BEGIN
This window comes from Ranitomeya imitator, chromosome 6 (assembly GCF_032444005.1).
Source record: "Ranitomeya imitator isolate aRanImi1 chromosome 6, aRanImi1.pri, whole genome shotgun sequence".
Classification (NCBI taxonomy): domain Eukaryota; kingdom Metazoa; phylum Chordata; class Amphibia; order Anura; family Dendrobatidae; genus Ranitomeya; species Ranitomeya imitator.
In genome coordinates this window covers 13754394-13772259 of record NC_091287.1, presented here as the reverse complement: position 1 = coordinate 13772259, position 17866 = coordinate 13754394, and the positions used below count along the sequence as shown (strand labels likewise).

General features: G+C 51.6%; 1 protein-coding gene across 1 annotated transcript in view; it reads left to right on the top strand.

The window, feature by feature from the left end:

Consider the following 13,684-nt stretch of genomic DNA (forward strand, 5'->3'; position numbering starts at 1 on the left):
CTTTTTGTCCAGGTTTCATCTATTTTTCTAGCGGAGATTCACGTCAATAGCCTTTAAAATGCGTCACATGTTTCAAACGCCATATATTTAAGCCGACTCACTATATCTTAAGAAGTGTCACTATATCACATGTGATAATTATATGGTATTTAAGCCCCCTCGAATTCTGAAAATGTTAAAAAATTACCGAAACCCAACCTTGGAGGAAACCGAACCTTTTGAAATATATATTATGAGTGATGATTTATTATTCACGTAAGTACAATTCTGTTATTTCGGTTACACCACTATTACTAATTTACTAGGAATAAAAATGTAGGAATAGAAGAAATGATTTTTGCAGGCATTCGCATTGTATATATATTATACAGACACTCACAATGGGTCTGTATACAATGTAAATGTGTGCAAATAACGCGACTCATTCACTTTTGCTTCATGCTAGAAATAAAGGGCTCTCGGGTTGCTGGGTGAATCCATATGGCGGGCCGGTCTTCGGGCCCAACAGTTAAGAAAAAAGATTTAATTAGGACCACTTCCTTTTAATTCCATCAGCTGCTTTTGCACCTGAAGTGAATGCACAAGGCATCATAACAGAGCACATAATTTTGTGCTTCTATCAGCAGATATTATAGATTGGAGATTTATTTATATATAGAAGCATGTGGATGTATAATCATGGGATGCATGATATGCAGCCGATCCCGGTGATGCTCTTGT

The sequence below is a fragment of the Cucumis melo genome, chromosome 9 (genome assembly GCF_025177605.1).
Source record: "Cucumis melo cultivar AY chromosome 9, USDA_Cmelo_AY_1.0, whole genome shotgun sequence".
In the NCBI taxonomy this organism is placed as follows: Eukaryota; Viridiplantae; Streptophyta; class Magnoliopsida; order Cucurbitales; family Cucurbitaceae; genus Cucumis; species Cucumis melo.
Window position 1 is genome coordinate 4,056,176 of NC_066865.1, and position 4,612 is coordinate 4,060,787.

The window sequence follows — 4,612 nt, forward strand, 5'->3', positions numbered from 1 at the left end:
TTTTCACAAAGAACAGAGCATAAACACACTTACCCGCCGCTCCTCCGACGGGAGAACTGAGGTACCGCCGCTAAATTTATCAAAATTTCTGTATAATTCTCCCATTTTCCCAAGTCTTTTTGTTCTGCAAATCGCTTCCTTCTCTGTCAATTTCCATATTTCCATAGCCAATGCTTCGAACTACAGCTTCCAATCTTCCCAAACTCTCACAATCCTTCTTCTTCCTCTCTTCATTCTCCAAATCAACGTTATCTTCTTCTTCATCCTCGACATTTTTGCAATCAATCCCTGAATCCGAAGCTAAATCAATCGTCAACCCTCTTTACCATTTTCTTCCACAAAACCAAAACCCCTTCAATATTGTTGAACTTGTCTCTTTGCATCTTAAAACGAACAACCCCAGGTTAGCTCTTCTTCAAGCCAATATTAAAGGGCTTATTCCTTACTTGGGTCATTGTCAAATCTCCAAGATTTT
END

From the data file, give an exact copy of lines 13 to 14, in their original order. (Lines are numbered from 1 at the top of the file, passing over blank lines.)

The window sequence follows — 4,612 nt, forward strand, 5'->3', positions numbered from 1 at the left end:
TTTTCACAAAGAACAGAGCATAAACACACTTACCCGCCGCTCCTCCGACGGGAGAACTGAGGTACCGCCGCTAAATTTATCAAAATTTCTGTATAATTCTCCCATTTTCCCAAGTCTTTTTGTTCTGCAAATCGCTTCCTTCTCTGTCAATTTCCATATTTCCATAGCCAATGCTTCGAACTACAGCTTCCAATCTTCCCAAACTCTCACAATCCTTCTTCTTCCTCTCTTCATTCTCCAAATCAACGTTATCTTCTTCTTCATCCTCGACATTTTTGCAATCAATCCCTGAATCCGAAGCTAAATCAATCGTCAACCCTCTTTACCATTTTCTTCCACAAAACCAAAACCCCTTCAATATTGTTGAACTTGTCTCTTTGCATCTTAAAACGAACAACCCCAGGTTAGCTCTTCTTCAAGCCAATATTAAAGGGCTTATTCCTTACTTGGGTCATTGTCAAATCTCCAAGATTTT